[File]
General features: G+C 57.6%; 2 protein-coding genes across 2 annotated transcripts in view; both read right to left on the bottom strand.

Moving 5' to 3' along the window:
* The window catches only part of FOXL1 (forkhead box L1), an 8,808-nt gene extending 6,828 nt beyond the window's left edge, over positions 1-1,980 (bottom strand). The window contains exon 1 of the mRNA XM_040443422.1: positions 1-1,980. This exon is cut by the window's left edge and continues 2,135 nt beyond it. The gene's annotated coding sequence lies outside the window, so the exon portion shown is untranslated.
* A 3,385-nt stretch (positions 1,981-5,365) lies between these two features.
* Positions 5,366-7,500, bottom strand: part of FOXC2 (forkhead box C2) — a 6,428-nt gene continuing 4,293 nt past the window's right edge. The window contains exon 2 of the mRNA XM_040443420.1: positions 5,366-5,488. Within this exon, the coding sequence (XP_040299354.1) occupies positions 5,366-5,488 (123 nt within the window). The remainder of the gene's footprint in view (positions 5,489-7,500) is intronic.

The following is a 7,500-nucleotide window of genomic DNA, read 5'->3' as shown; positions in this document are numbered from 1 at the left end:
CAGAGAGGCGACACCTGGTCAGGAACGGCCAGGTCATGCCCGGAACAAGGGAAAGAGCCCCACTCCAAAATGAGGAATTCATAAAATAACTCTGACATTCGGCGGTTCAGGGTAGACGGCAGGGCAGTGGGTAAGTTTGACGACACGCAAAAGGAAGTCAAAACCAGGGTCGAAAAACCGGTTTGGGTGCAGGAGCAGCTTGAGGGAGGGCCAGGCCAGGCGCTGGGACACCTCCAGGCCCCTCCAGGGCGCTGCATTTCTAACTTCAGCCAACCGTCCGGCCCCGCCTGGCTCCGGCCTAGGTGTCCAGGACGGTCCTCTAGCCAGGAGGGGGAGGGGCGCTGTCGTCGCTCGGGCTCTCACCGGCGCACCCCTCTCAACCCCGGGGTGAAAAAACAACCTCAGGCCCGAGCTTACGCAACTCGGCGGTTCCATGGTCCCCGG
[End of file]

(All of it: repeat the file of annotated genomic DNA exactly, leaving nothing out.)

General features: G+C 57.6%; 2 protein-coding genes across 2 annotated transcripts in view; both read right to left on the bottom strand.

Moving 5' to 3' along the window:
* The window catches only part of FOXL1 (forkhead box L1), an 8,808-nt gene extending 6,828 nt beyond the window's left edge, over positions 1-1,980 (bottom strand). The window contains exon 1 of the mRNA XM_040443422.1: positions 1-1,980. This exon is cut by the window's left edge and continues 2,135 nt beyond it. The gene's annotated coding sequence lies outside the window, so the exon portion shown is untranslated.
* A 3,385-nt stretch (positions 1,981-5,365) lies between these two features.
* Positions 5,366-7,500, bottom strand: part of FOXC2 (forkhead box C2) — a 6,428-nt gene continuing 4,293 nt past the window's right edge. The window contains exon 2 of the mRNA XM_040443420.1: positions 5,366-5,488. Within this exon, the coding sequence (XP_040299354.1) occupies positions 5,366-5,488 (123 nt within the window). The remainder of the gene's footprint in view (positions 5,489-7,500) is intronic.

The following is a 7,500-nucleotide window of genomic DNA, read 5'->3' as shown; positions in this document are numbered from 1 at the left end:
CAGAGAGGCGACACCTGGTCAGGAACGGCCAGGTCATGCCCGGAACAAGGGAAAGAGCCCCACTCCAAAATGAGGAATTCATAAAATAACTCTGACATTCGGCGGTTCAGGGTAGACGGCAGGGCAGTGGGTAAGTTTGACGACACGCAAAAGGAAGTCAAAACCAGGGTCGAAAAACCGGTTTGGGTGCAGGAGCAGCTTGAGGGAGGGCCAGGCCAGGCGCTGGGACACCTCCAGGCCCCTCCAGGGCGCTGCATTTCTAACTTCAGCCAACCGTCCGGCCCCGCCTGGCTCCGGCCTAGGTGTCCAGGACGGTCCTCTAGCCAGGAGGGGGAGGGGCGCTGTCGTCGCTCGGGCTCTCACCGGCGCACCCCTCTCAACCCCGGGGTGAAAAAACAACCTCAGGCCCGAGCTTACGCAACTCGGCGGTTCCATGGTCCCCGG